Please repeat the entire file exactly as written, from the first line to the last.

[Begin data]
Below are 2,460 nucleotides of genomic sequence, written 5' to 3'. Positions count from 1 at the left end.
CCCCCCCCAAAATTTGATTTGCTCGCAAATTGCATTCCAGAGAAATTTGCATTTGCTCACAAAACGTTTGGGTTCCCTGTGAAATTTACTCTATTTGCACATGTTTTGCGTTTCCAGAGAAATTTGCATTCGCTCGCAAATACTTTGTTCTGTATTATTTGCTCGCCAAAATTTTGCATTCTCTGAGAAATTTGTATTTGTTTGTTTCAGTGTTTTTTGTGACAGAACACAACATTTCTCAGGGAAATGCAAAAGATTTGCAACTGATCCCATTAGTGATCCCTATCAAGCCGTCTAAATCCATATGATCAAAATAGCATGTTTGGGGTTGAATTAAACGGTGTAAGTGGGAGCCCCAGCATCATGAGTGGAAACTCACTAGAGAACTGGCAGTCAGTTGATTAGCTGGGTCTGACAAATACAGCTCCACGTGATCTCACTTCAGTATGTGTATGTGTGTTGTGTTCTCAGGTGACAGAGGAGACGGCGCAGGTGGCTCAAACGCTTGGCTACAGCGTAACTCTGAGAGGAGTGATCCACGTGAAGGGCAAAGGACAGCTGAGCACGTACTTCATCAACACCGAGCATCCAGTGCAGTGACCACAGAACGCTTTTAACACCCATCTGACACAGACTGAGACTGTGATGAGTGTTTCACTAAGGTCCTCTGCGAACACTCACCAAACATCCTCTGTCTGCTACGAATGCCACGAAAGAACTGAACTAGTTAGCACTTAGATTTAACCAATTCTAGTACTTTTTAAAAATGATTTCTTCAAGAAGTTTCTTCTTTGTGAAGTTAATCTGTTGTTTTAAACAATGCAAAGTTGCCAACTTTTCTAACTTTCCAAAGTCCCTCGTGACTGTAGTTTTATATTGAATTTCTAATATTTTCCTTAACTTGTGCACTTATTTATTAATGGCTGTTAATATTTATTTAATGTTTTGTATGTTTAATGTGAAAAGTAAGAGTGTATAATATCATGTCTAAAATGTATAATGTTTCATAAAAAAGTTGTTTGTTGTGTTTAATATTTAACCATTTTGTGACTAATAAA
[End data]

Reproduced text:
Below are 2,460 nucleotides of genomic sequence, written 5' to 3'. Positions count from 1 at the left end.
CCCCCCCCAAAATTTGATTTGCTCGCAAATTGCATTCCAGAGAAATTTGCATTTGCTCACAAAACGTTTGGGTTCCCTGTGAAATTTACTCTATTTGCACATGTTTTGCGTTTCCAGAGAAATTTGCATTCGCTCGCAAATACTTTGTTCTGTATTATTTGCTCGCCAAAATTTTGCATTCTCTGAGAAATTTGTATTTGTTTGTTTCAGTGTTTTTTGTGACAGAACACAACATTTCTCAGGGAAATGCAAAAGATTTGCAACTGATCCCATTAGTGATCCCTATCAAGCCGTCTAAATCCATATGATCAAAATAGCATGTTTGGGGTTGAATTAAACGGTGTAAGTGGGAGCCCCAGCATCATGAGTGGAAACTCACTAGAGAACTGGCAGTCAGTTGATTAGCTGGGTCTGACAAATACAGCTCCACGTGATCTCACTTCAGTATGTGTATGTGTGTTGTGTTCTCAGGTGACAGAGGAGACGGCGCAGGTGGCTCAAACGCTTGGCTACAGCGTAACTCTGAGAGGAGTGATCCACGTGAAGGGCAAAGGACAGCTGAGCACGTACTTCATCAACACCGAGCATCCAGTGCAGTGACCACAGAACGCTTTTAACACCCATCTGACACAGACTGAGACTGTGATGAGTGTTTCACTAAGGTCCTCTGCGAACACTCACCAAACATCCTCTGTCTGCTACGAATGCCACGAAAGAACTGAACTAGTTAGCACTTAGATTTAACCAATTCTAGTACTTTTTAAAAATGATTTCTTCAAGAAGTTTCTTCTTTGTGAAGTTAATCTGTTGTTTTAAACAATGCAAAGTTGCCAACTTTTCTAACTTTCCAAAGTCCCTCGTGACTGTAGTTTTATATTGAATTTCTAATATTTTCCTTAACTTGTGCACTTATTTATTAATGGCTGTTAATATTTATTTAATGTTTTGTATGTTTAATGTGAAAAGTAAGAGTGTATAATATCATGTCTAAAATGTATAATGTTTCATAAAAAAGTTGTTTGTTGTGTTTAATATTTAACCATTTTGTGACTAATAAA